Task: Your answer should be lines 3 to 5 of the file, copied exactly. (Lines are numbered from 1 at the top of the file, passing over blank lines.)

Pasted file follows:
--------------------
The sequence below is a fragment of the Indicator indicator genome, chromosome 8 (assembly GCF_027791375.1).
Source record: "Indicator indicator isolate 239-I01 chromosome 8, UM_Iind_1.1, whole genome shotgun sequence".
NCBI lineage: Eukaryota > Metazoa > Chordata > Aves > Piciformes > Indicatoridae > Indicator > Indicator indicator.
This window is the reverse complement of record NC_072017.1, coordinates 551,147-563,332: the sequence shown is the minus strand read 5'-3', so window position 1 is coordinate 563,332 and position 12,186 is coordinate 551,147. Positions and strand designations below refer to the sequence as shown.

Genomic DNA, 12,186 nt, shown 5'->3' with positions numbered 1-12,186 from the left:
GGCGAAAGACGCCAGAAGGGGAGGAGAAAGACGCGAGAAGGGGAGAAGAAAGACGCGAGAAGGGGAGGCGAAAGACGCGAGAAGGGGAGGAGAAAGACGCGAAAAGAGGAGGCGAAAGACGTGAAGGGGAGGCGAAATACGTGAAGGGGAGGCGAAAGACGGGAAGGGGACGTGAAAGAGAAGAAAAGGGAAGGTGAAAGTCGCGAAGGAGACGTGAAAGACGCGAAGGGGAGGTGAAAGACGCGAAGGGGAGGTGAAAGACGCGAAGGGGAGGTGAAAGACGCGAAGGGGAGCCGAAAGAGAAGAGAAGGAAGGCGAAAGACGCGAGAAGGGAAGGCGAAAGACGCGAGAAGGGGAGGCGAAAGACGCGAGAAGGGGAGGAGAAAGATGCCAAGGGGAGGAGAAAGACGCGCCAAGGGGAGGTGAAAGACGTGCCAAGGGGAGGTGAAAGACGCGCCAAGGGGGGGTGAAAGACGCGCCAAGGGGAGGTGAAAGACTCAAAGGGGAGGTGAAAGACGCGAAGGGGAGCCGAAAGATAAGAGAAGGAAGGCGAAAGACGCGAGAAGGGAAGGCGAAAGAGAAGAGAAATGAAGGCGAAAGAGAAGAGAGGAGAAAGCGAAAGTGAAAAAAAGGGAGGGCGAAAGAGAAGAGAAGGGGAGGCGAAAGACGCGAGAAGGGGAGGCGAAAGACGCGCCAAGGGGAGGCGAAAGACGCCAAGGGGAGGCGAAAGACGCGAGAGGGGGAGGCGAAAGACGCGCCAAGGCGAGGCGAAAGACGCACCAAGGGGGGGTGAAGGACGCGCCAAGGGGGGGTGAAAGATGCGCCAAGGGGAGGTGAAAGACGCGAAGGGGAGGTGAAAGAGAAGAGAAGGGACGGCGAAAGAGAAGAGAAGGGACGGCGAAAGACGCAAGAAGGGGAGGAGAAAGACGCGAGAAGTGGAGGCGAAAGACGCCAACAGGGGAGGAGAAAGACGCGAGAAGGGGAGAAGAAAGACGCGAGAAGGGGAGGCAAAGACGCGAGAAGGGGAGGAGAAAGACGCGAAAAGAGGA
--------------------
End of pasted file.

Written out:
NCBI lineage: Eukaryota > Metazoa > Chordata > Aves > Piciformes > Indicatoridae > Indicator > Indicator indicator.
This window is the reverse complement of record NC_072017.1, coordinates 551,147-563,332: the sequence shown is the minus strand read 5'-3', so window position 1 is coordinate 563,332 and position 12,186 is coordinate 551,147. Positions and strand designations below refer to the sequence as shown.

Genomic DNA, 12,186 nt, shown 5'->3' with positions numbered 1-12,186 from the left: